back to article Ellison brandishes 'speed of thought' Exalytics appliance

Larry Ellison is serious about hardware because he is serious about software. Mostly, however, he's serious about making money – which is why Ellison's OpenWorld keynote surprise in San Francisco on Sunday was a whole new machine: the Exalytics in-memory appliance. Exalytics is based on Oracle's Sun Fire X4470 M2 server, which …


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  1. Anonymous Coward
    Anonymous Coward

    Arbor Software originally created Essbase.

    Essbase was created by Arbor Software which was merged with Hyperion Software in 1998 to form Hyperion Solutions which was then (unfortunately) acquired by Oracle in 2007.

  2. Voland's right hand Silver badge

    More toys for the "analyze your way to growth"

    We have long extracted all possible advantages from doing BI and have hit diminishing returns. So the money wasted on this appliance is better used on the salary of someone capable to produce a new and innovative product. Yeah, I know, heretical thought, paying smelly designers and engineers without an MBA. Like that is going to happen.

    1. Robert Hill

      You just, right?

      Firstly, a number of follow-on comments to the article you posted were very pointed, and true, ripostes to the article. In particular, BI is designed for operational and tactical decisions, not strategy as the author tries to claim.

      And anyone who works with large amounts of customer data knows that actually, most organizations are still pretty POOR at it, especially in time-critical areas or where data volumes still stymie easy analysis. This kit will really be of huge assistance to both - and I'm thinking every mobile telco that hasn't hand-built an alternative will be looking strongly at these for Call Data Record analysis, to say nothing of the program traders in banks and funds.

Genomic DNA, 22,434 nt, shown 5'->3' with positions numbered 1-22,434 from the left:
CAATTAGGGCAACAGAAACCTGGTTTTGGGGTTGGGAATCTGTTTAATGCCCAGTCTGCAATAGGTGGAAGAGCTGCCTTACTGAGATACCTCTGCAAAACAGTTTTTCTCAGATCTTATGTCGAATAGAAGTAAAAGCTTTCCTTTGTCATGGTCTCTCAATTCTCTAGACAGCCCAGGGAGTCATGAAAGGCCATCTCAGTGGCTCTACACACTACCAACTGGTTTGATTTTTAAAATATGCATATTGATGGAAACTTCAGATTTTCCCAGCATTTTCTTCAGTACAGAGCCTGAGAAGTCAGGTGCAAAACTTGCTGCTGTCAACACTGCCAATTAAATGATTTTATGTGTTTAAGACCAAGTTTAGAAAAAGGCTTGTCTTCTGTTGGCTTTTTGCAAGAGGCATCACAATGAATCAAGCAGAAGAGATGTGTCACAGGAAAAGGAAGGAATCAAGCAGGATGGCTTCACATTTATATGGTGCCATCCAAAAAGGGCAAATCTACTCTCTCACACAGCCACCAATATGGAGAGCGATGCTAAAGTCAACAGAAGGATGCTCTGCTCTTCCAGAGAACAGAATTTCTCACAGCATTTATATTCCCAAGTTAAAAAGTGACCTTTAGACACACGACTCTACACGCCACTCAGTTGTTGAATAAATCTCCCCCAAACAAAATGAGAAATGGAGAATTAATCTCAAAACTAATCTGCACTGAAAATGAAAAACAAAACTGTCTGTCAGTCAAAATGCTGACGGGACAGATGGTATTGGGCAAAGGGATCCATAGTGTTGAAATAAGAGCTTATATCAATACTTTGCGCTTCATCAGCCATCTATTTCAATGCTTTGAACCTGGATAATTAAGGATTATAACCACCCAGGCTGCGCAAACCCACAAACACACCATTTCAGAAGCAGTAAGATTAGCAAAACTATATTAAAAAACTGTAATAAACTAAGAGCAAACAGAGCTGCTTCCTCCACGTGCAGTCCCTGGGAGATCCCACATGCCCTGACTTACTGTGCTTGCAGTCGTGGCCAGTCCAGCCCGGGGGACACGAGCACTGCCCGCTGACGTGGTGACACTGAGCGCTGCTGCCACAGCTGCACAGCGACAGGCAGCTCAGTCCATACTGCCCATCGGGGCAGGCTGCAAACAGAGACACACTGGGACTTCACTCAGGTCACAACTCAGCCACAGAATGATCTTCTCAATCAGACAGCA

Lastly, much of what it does isn't really that NEW, it's just that you had to do a whole lot of hard work, or work with second-tier vendors (Kognitio, etc.), to get it done. This packages it nicely, and gives it the patina of a first-tier vendor. I'll hold off judgement until I see it in action (and the pricing), but I'm fairly impressed by the specs and approach.

  3. Anonymous Coward

    larry smelling the smoke?

    the words "in memory" ring immediately the similar SAP product/feature that was launched this year (in-memory, Hana), which is supposed to replace databases as we know them in the ERP area. Although SAP took a more radical approach than just placing the DB data in the DRAM. Let the war reach a new apothe-osis :P.

    1. Billl

      re: larry smelling the smoke?

      Larry already has an In Memory DB, it's called TImesTen. It was originally developed at HP in 1996, spun off, and then bought by Oracle in 2005. SAP may be making more noise about In Memory DB, but they definitely are not the leader.

  4. Pete 2 Silver badge

    For all its wonderful speed

    ... it still relies on the person in front of the screen to ask sensible questions.

    "Before you finish asking a question, it can guess and give you the answer." I wonder how often that answer is either: correct, relevant or answers the question you had in mind. Any little computer can reply "42", but the key is to know why that is the right answer.

  5. Steve Davies 3 Silver badge
    Paris Hilton

    Two arms and how many legs?

    Is this going to cost.

    I'm not talking about the H/W but the frankly silly prices that Oracle charge for their software when it runs on anything more than a single core X86.

    Paris coz even she knows when she is having her clothes ripped off.

    1. Anonymous Coward
      Anonymous Coward

      silly prices

      These would be the prices that enough customers pay to make Larry a billionaire? Doesn't sound silly to me.


    Yeah, but can it... Crysis on full settings.

    - Mine's the one with the dust & the Penguin book of Bob Monkhouse jokes in the pocket.

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